If you venture beyond the busy manicured hiking trails known as the Great Walks in NZ, you will enter a world of rough tracks and minimally marked routes with few bridged rivers and streams. Whether you wish to see this part of NZ independently or with a trekking guide on a hiking trip with our Wild Walks team is up to you. But whatever your choice - to enjoy this wilderness, understanding how to safetly cross rivers is essential. Part of this river crossing safety is to become accustomed to hiking in wet boots! Also see further our advice section on River Crossings.
For people who are used to trekking in dry environments or only on trails that have bridged river crossings, we have observed an extreme reluctance by these hikers to "get their feet wet". Our Wild Walks & Aspiring Guides trekking guides have been working in the NZ Backcountry for over 25 years and during this time we regularly see inexperienced hikers take totally disproportionate risks to avoid getting wet boots.
We often see people choosing fast flowing steep sections of rivers where they believe they can jump from boulder to boulder to avoid getting their boots wet. One misjudgement will result in injury and/or being swept into a fast flowing & dangerous section of the river. This seems non-sensical when hikers can cross in perhaps a slightly deeper slow moving section on the river with only a risk of wet boots! Injury & drowning vs. Wet boots - we feel the choice is pretty obvious!!
Other than for the shallowest, sandiest bottom river crossing, taking your boots off is a really bad idea. Firstly the water in NZ South Island is often snow-melt and rarely above 5 - 8C causing pain after even a few minutes of immersion. As the pain increases people to rush to complete the crossing, stumbling and slipping on rocks, increasing the risk of cutting or bruising their feet or even worse losing balance and falling fully into the water and being swept away.
Your hiking boots will protect your feet from damage, give you good grip and for the time taken for most crossings the retained heat in the boot will reduce the pain from the intense cold.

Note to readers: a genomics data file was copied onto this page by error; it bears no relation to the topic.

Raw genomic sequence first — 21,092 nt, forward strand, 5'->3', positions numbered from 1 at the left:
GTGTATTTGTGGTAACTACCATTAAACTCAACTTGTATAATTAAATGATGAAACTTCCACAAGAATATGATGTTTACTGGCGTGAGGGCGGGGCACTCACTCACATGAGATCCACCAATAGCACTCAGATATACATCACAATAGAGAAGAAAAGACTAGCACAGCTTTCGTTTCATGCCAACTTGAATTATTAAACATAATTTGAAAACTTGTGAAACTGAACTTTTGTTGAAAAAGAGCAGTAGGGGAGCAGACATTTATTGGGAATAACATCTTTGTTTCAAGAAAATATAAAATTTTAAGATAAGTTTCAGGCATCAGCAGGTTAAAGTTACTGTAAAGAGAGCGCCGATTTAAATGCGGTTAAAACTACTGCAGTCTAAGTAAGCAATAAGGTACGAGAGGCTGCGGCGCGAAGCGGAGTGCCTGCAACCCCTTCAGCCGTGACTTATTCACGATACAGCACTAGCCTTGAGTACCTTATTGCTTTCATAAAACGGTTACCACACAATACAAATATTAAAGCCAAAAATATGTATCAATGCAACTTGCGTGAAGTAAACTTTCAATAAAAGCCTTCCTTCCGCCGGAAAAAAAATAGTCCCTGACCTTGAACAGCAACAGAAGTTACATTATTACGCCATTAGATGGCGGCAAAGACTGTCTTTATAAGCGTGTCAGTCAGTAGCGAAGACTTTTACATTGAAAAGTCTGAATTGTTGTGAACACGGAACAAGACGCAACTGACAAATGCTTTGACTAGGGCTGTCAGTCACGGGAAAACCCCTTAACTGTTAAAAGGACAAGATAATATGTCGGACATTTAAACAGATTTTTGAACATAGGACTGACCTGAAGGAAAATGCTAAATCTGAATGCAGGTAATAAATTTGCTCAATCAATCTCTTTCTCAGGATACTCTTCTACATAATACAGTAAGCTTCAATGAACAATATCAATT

While this is certainly an option, the shoes must still be fully enclosed, with good grip to protect your feet from cold & rocks. But you will never see experienced independent NZ trampers with a pair of "river crossing shoes"! Firstly - they don't want to add additional weight to their packs & secondly they don't want to waste time changing shoes at every river crossing. For example on our NZ guided trek - the 8 day Gillespie Rabbit Pass hiking trip there are 3 major river crossings and over 30 minor river/stream & slip crossings. In our experience stopping to take change shoes takes approximatley 15 minutes. This would add another 8 hours to the trip!!
Gaiters that snugly cover the upper instep of your boot and come up to your knee are surprisingly effective at reducing the amount of water that enters your boots when crossing shallow water courses. They also signficantly reduce your boots from getting wet when walking through long grass during heavy dew as well as protecting your lower leg against scratches and scrapes.
While traditional full leather boots are extremely robust, they are also usually heavier when wet and much slower to dry than leather/synthetic composite boots.
Rather than carrying the weight of an extra pair of river crossing shoes, bring an extra pair of socks or two. Again socks with a mixture of wool for warmth and synthetic for drying properties often work well for hiking in NZ
This is just a personal tip from one of our trekking guides. "If I know for sure that after a major river crossing that there are no other deep crossings coming up soon, I will often take off my boots, fully wring out my socks, and squeeze my boots as dry as I can. However, if I know that in 10 minutes I have more river crossings to deal with - or it's raining heavily I won't bother but rely on the walking motion to remove most of the water from my boots."
This is a bit of a luxury and will depend on the length of your trip and how heavy your pack is. Certainly on short trips, this can ease the pain of slipping your feet back into wet boots first thing on a chilly autumn morning. But a better tip is to always have a dry pair to change into at the end of the day. And in the morning put on your damp rung out socks to warm them up before you put on your boots.
In some cases, wet feet can be more susceptible to blistering than usual. Make sure you have blister tape with you.
Director, Aspiring Guides
Snow & Ice Walks
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